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Re: discouraged— Unruly art class (D

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Holly112_at_TeacherArtExchange
Date: Sun Oct 29 2000 - 10:57:22 PST


Dear Dennis (et al who have this problem or have solved it!)

I am in middle school and could have written myself what Dennis wrote. (see
below) I too have better morning classes than after lunch.

I tried calm, classical music but the din is either so loud it can't even be
heard, or they keep trying to change it to a radio rap station. Rather than
listen to the music they got louder and their behavior worsened. So I'm
wondering, maybe not much works for teachers new to a school that has these
types of needy, attention getting, rude students. Maybe all the advice we
implement will only work IN TIME. Do you think this is the case?

In the meantime, its so frustrating. Anyone who has another idea that hasn't
been mentioned, all of us people in the "discouraged boat" need to keep
hearing your solutions. THe one I just can't master with these rude classes
is the low voice or the wait for silence approach. Any tips for us who have
way too many disruptive students in the room? Their numbers are just too
great for conventional advice!

I am starting a new marking period quarter this week. I'm going to try to
make a few changes.

I took Neil Erikson's advice from the list to Charlotte where he says not to
label a grade for "behavior", rather call it "staying on task, following
rules and guidelines", etc. That's what I'll call behavior from now on! LOL
( 25% of my students's grades are based on their participation and behavior,
which I mistakenly and naively thought would be a "gift" to them. Its
actually bringing down their grades! Another 25% each goes to tests or
quizzes, projects, and completion of all other assignments.) I'll rexplain
the rules and how I arrive at their grade. (Even though I had them read and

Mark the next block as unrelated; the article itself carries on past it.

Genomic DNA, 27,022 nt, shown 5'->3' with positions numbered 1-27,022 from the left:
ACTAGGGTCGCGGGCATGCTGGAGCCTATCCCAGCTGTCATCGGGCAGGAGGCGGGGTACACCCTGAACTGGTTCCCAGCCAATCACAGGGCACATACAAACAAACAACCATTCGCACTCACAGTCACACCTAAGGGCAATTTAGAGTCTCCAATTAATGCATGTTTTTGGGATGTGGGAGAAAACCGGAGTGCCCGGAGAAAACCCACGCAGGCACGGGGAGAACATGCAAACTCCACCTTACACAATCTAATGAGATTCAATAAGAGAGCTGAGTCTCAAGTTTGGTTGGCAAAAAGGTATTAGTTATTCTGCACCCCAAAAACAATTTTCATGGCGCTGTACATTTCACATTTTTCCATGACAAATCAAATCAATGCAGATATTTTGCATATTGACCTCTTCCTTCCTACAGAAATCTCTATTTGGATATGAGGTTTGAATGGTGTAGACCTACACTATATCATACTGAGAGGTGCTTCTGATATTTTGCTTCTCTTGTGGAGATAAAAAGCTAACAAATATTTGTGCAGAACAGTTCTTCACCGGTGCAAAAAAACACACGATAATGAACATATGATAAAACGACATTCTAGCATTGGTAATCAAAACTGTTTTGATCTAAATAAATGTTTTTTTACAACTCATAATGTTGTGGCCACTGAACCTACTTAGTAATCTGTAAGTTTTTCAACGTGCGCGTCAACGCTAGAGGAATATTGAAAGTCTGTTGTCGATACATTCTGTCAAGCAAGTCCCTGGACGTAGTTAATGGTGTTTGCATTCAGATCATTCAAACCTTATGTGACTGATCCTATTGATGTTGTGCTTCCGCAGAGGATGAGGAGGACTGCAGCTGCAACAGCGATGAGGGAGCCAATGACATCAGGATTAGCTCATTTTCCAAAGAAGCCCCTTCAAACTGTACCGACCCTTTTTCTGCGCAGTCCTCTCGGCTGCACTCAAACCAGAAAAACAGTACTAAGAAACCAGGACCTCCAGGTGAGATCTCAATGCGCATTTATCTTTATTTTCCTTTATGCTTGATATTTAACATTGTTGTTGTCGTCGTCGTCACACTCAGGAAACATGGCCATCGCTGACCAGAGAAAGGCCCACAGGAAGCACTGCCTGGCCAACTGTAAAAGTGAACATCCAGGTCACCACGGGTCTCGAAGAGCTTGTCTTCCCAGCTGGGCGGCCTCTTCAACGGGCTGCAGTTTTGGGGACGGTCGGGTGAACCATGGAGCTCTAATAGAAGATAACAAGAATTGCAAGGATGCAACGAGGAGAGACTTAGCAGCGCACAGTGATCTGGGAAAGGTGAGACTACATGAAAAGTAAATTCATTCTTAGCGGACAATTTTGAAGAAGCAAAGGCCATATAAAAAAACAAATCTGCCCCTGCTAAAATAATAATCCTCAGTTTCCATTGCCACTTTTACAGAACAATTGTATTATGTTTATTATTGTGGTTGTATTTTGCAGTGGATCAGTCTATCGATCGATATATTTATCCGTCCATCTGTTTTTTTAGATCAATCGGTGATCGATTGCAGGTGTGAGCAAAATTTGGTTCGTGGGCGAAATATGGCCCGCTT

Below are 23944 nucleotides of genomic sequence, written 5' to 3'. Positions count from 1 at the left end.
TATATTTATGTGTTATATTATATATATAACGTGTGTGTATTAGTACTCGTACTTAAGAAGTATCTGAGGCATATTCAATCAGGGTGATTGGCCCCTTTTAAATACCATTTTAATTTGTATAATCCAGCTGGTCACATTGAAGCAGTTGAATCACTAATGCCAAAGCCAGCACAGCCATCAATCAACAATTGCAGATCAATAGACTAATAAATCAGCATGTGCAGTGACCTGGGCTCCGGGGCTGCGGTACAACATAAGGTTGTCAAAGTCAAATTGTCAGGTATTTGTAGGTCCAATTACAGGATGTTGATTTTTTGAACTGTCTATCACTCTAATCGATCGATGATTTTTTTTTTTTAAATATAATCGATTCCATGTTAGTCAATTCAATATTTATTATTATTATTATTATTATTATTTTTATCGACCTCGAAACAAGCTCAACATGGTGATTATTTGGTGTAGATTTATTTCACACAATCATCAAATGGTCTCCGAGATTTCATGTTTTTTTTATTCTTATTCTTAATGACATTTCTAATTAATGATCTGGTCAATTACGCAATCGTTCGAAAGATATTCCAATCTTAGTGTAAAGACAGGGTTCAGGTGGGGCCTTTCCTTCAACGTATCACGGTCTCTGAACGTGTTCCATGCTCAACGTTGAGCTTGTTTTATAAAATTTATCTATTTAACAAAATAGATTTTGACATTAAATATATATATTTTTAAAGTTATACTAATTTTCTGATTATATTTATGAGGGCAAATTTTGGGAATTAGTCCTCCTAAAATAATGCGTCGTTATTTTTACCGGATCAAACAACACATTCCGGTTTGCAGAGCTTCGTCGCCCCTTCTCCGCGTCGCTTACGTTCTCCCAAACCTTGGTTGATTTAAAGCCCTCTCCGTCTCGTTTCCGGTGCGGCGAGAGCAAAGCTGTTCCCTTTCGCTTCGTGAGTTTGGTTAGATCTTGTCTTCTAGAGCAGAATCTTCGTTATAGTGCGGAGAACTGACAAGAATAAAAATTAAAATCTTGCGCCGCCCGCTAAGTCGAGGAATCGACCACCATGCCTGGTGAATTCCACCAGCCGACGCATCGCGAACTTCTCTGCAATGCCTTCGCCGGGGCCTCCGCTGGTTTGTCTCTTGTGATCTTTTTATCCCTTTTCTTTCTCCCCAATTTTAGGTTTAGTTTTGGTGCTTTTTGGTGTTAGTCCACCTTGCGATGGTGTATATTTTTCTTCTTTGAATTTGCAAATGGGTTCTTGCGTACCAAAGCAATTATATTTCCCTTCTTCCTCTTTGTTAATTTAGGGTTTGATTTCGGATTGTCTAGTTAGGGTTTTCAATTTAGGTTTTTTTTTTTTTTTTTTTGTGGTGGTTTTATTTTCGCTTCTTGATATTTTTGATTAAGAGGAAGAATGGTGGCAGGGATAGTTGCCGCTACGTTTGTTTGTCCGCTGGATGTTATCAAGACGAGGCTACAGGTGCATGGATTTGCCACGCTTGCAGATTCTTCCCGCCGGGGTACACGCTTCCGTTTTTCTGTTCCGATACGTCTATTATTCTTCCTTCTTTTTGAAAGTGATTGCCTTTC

sign it in Sept!)

Also, remembering that everyone likes to be rewarded with praise, I'm going
to give bonus points coupons to students I see doing the right thing. They
can save up their points to increase their grade in a deficient area, or use
them to pick a prize. (Art supply samples mostly gathered from conventions)

I'll try to watch harder for gum chewing and eating, which they manage to do
quite successfully, even though I think I'm on the ball.

The one thing I do that does work a little is being nice to the worst behaved
kids, after they've been insubordinate or been written up. If I see them in
the hall or outside I always smile and say hi, or start anew the next day as
if they were the best student.

Sigh...... All you people that have easy populations, be grateful. And the
rest of us, Hang in there! We shall overcome! LOL

The Original ARt Nazi
Holly :0)

In a message dated 10/29/00 12:40:28 PM Eastern Standard Time,
Daceballos@aol.com writes:

<< I'm teaching at a new school
this year which is overcrowded and which has had a history of unruly art
classes. I have one class that is disruptive and unruly with the students
putting in minimal efforts in their art work. Colored pencils get snapped in
half, there is a lot of loud chatter and noise and students out of their
seats. There is a lot of "needy" and attention-getting behavior with the
girls especially, constantly asking for help in their artwork. During times
when I'm addressing the class, there is a lot of calling out, loud
conversations going on around the room. Groups of four and five students
march in late to class.

My other classes are fine with students working at their seats, on task
and meeting all my expectations for them. Many of us have our "bad" class.
But I'm wondering if the Baroque music and limiting their movement around
the
classroom as well as having a NO TALKING policy might work with these kids.
This is the class right after lunch and there are several Resource and
Special Needs students in the class. The "high academic" kids in this class
tend to be quiet and unassuming. The disruptive kids are loud and create a
chaotic noise level which in turn makes it difficult for the others to
focus.
Special needs kids are especially sensitive to over stimulation in their
environment and the off-task behavior then escalates.

Perhaps I'm answering my own question, but do you think playing soothing
music and limiting movement and talking (on the high school level) would
benefit these kids (as well as make my life a lot saner)? I agree that we
have to combat the mindset that art is a "kick-back" class where it's OK for
kids to goof off and play. These kids need structure and a positive
environment in which to work. Even if it means I've got to become the "Art
Nazi". Responses appreciated. Thanks
Dennis in the Central Valley of CA